Magical Missives: A Mid-Summer Potion ~ The Golden Rose

Alchemy and Magic

M

iracles,

You are receiving your magical missive a bit early this week (so there will be no email on Sunday) because I wanted you to have this recipe available *before* Summer Solstice.

So in South Central Texas Mid-Summer is HOT. We have already had a couple of weeks where temps regularly exceeded 100 degrees – ick!

What’s a Sacred Artist to do? Make a potion of course! This is my current favorite Mid-Summer potion. I am giving you both alcoholic and non-alcoholic versions because children love this too.

First, let me say a few words about Mid-Summer: like Christmas, Mid-Summer is actually a series of days and not a single event. There is Solstice which is tomorrow, but then there is also the Feast Day of St. John which is on June 24th – so basically the revelries continue through the morning of the 25th.

Many magical things happen during this time. Women gather herbs that are believed to be especially protective and healing – and then they wash their faces in the dew the hanging herbs have collected overnight – in order to see visions of their future.

Faeries are believed to run rampant, which means that wishes can be granted and treasures revealed.

One of my favorite forms of magic is potion-making. It calls to mind bubbling cauldrons and water-drenched buds, and potion making is at its best when the magic goes hand in hand with good taste. Don’t just trust me though, try it for yourself:

The Golden Rose – A Mid-Summer Potion

What you will need:
1 cup water flat or sparkling – I use Topo Chico
1 table spoon Saffron flavored simple syrup (I like Oak and Salt’s syrups)
1 table spoon Rose flavored simple syrup (or a splash of Rosewater)
1/2 table spoon Raspberry simple syrup
If you want a bit more zing to your potion add Lillet Blanc to taste
Finish with a splash of Orange Flower Water + a handful of rose petals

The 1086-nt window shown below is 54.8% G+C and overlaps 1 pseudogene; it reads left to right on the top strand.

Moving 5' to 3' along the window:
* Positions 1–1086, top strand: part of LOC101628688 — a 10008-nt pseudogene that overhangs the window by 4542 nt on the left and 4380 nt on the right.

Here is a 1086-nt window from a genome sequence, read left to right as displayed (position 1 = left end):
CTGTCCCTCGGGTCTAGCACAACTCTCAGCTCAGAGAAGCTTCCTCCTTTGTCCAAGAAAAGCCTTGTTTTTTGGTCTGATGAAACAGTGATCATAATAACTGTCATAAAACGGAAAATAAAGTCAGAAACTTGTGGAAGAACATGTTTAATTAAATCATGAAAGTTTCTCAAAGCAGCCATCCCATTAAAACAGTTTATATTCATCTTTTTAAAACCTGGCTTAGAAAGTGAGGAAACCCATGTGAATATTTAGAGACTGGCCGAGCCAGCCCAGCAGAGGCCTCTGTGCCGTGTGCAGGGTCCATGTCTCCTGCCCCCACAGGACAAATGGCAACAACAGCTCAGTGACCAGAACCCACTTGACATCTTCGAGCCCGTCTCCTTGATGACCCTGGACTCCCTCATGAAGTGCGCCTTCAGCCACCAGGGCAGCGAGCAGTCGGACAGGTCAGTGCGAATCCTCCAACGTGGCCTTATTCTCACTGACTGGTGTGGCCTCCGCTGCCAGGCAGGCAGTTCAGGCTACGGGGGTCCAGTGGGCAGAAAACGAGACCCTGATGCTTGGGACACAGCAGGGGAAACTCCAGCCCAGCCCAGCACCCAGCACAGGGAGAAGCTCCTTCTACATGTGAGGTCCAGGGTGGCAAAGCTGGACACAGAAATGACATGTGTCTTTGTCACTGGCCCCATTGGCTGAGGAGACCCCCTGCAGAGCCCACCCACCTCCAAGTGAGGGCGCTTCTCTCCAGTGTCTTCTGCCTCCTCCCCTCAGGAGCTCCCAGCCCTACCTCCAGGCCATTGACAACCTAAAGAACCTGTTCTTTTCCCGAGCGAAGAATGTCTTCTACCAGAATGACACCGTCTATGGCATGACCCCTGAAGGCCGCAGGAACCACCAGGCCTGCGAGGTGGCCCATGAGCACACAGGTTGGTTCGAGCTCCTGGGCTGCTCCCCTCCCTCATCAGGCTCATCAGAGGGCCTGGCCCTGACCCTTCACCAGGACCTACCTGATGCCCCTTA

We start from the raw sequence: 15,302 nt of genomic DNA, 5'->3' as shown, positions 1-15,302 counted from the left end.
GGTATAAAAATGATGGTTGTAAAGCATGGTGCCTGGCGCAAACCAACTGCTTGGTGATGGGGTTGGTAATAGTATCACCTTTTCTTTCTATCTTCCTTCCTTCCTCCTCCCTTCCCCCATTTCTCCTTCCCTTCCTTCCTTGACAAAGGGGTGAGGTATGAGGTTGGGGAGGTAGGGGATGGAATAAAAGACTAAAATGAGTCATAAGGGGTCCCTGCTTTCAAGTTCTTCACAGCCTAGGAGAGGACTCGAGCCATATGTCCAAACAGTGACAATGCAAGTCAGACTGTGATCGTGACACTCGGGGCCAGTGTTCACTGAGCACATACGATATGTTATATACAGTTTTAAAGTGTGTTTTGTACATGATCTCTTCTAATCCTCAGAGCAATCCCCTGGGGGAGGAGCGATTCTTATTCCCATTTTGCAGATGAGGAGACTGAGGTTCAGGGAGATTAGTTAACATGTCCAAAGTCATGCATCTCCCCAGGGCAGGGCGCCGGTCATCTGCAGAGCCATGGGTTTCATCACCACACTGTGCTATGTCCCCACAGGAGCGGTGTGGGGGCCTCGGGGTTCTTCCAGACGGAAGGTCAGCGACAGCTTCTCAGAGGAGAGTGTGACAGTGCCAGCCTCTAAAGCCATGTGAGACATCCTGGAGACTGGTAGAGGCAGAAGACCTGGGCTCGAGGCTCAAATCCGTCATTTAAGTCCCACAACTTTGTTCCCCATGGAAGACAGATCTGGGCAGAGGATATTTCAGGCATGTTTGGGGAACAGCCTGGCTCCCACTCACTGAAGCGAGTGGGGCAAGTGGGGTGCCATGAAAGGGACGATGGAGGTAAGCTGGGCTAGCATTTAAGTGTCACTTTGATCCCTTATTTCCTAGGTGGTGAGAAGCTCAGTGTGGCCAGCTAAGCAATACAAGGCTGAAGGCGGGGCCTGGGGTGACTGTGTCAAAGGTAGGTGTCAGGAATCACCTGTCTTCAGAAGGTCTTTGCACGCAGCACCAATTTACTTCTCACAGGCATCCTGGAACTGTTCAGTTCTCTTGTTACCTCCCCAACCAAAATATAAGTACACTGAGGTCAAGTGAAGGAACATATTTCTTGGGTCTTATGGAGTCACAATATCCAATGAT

Ice

Significance:
Water is cleansing, healing, and nourishing
Saffron is wealth and abundance bringing, associated with treasure acquired through diligence (you try harvesting Saffron from the Saffron Crocus and see what I mean) – this is the “gold” part in the Golden Rose.
Rose is associated with love, romantic and otherwise, pleasure, sex, intimacy, and the Divine Feminine in her many, many forms.
Raspberry is resonant with themes of procreation, fertility, fecundity, flow, and creative work.
Orange Flowers are associate with joy, happiness, prosperity, wealth, and celebration.
I recommend Lillet as the spirit addition if you want one because it is an herbed apertif wine (stronger in alcoholic content than regular wine so do keep that in mind) and it is infused with oranges and other herbs that make it especially suitable for this potion.

Ceremony:
Make the potion and as you mix the ingredients together speak aloud your petitions, intentions, and blessings for yourself during this Mid-Summer celebration.

Final act:
Drink it up! Share it with friends and family! This potion is best enjoyed by moonlight, firelight, and in time of joy and celebration.

And if you want more Mid-Summer magic come and join the Feast Days for the Radically Reverent – it is free as always!

In love and blessings always,
Bri

magic, miracles: receive my lunar letters

ARRIVING on full moons each month.

Blessed be our ability to love again, anew, once more.

Daily Blessings

Blessed be our ability to love again, anew, once more.

magic, miracles: receive my lunar letters

ARRIVING on full moons each month.

Blessed be the knowledge that love will always be more than fear.

Daily Blessings

Blessed be the knowledge that love will always be more than fear.

magic, miracles: receive my lunar letters

ARRIVING on full moons each month.

Blessed be our love of ornamentation.

Daily Blessings

Blessed be our love of ornamentation.

magic, miracles: receive my lunar letters

ARRIVING on full moons each month.

Where do our prayers go?

Lunar Letter

D

ear Miracles,

As lovers of the sacred arts – people who dream magic and dance and weave, tell stories and sing together – we are lovers of something we feel is much broader, more luminous, higher or deeper, something more meaningful and more wholesome, than the affairs of a dusty and dim political world, a world so deeply scarred and fractured, as it sometimes seems, beyond repair. If we could live on the Isle of the Blessed, far away from the squalid disputes and the daily strife, how many of us would not choose to do so at once?  (Indeed sometimes you will find me preferring to live under a Magic Mushroom, with a good book of course.) But the scarred and fractured world is our world. It is the one world we have. And it requires our love – especially the love of those of us who are lovers of the sacred arts.